Fury over May’s plan to reach compromise with Corbyn

PM to ask for short delay to Brexit and seek common approach with Labour leader

British prime minister Theresa May: signalled that she would drop some of her negotiating red lines as she sought a compromise on the political declaration setting out the future relationship between Britain and the EU. Photograph: Jack Taylor/PA Wire

Theresa May faced uproar within her Conservative party on Tuesday night after she offered to work with Labour leader Jeremy Corbyn on a common approach to Brexit. Speaking in Downing Street after a seven-hour cabinet meeting, the prime minister said she would ask the EU for a short delay to Brexit rather than leave without a deal next week.

She said the withdrawal agreement, which includes the Northern Ireland backstop, could not be changed. But she signalled that she would drop some of her negotiating red lines as she sought a compromise on the political declaration setting out the future relationship between Britain and the EU.

She said the ideal outcome would be for her and Mr Corbyn to agree an approach that they could put to MPs for approval and she would then take to next week’s emergency meeting of the European Council in Brussels.

“However, if we cannot agree on a single unified approach, then we would instead agree a number of options for the future relationship that we could put to the House in a series of votes to determine which course to pursue,” she said.

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“Crucially, the government stands ready to abide by the decision of the House. But to make this process work, the opposition would need to agree to this too.”

Further round

MPs rejected four alternatives to the prime minister’s Brexit deal on Monday night, but they are expected to engage in a further round of indicative votes next Monday. Mr Corbyn, who was not given advance notice of the prime minister’s statement, said he was “very happy” to meet her, adding that he would set no limits ahead of their meeting.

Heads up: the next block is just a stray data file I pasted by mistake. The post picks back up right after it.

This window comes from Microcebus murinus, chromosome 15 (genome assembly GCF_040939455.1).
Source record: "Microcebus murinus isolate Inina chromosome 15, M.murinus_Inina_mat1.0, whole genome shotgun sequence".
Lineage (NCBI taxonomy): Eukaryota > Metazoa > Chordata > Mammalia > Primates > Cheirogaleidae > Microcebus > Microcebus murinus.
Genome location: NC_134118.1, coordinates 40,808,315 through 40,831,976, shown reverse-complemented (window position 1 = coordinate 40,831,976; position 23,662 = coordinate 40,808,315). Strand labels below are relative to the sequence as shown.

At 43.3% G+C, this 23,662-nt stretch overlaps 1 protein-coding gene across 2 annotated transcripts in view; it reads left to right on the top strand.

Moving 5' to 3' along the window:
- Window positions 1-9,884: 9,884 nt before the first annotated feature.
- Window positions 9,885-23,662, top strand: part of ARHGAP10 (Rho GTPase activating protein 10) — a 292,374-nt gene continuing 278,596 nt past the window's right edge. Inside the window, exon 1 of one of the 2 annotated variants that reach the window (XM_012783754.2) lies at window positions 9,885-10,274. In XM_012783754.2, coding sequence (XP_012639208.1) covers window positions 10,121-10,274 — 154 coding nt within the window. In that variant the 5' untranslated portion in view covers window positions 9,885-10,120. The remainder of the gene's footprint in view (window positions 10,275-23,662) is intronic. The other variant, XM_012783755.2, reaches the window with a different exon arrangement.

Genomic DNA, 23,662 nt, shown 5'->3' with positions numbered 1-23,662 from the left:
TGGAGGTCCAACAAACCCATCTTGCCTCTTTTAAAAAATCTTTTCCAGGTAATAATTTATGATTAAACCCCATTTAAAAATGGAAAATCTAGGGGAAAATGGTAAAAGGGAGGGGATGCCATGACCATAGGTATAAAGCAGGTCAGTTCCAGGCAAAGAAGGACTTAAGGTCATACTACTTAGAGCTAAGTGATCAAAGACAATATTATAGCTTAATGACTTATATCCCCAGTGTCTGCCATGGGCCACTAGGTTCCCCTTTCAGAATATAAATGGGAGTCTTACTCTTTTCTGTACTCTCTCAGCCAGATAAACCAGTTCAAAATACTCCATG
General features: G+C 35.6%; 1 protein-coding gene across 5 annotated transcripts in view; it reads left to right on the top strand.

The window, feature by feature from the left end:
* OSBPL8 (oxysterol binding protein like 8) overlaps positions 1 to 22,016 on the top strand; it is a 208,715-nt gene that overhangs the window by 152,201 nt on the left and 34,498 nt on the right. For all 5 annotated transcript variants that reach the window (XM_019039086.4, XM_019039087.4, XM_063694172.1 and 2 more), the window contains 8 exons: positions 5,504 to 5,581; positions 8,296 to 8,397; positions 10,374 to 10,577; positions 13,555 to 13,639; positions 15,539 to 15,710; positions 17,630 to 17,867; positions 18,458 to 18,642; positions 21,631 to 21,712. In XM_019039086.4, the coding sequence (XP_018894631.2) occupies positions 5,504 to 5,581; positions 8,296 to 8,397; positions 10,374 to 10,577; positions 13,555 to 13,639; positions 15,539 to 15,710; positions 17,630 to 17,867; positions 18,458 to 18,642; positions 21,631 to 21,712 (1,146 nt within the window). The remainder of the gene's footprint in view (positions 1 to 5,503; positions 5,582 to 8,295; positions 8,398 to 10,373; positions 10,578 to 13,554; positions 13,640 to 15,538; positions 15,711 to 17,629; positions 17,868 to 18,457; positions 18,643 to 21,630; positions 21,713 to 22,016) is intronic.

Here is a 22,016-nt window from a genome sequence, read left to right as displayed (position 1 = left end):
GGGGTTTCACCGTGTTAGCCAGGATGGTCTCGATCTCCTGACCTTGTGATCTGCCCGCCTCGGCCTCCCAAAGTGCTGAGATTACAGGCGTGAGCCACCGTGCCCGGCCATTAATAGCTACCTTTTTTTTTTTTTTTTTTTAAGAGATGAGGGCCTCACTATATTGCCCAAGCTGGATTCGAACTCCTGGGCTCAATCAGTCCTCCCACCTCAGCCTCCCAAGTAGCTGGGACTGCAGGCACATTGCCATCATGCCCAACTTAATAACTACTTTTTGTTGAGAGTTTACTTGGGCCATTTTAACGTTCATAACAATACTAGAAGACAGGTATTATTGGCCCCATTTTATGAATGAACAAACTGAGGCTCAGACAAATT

Hardline Brexiteers reacted with fury to what Jacob Rees-Mogg described as an attempt to overturn the referendum by doing a deal with the “socialist” Labour leader.

“This is all about getting further and further away from the Brexit people voted for, which is very serious,” Mr Rees-Mogg said.

In Dublin, Mrs May's move was also greeted with caution

Ministers met in Downing Street for more than seven hours on Tuesday to discuss how to proceed with Brexit following MPs’ third rejection of the withdrawal agreement last Friday. A majority of ministers opposed a long extension to article 50, but almost all agreed that Mrs May should seek a short delay to pass a Brexit deal.

Long extension

The European Council said last month that Britain would leave without a deal on April 12th unless it sought and secured a long extension and agreed to hold European Parliament elections. But council president Donald Tusk gave a cautious response to Mrs May’s statement on Tuesday night.

“Even if, after today, we don’t know what the end result will be, let us be patient,” he said.

In Dublin, Mrs May’s move was also greeted with caution, but senior Government sources said her offer to co-operate with Labour and accept a soft Brexit would, if successful, make a no-deal outcome unlikely. But few expressed confidence that the prime minister would carry out the plan, and one senior official warned that passing the April 12th deadline without signalling that the UK would take part in European Parliament elections meant that no further extension would be possible.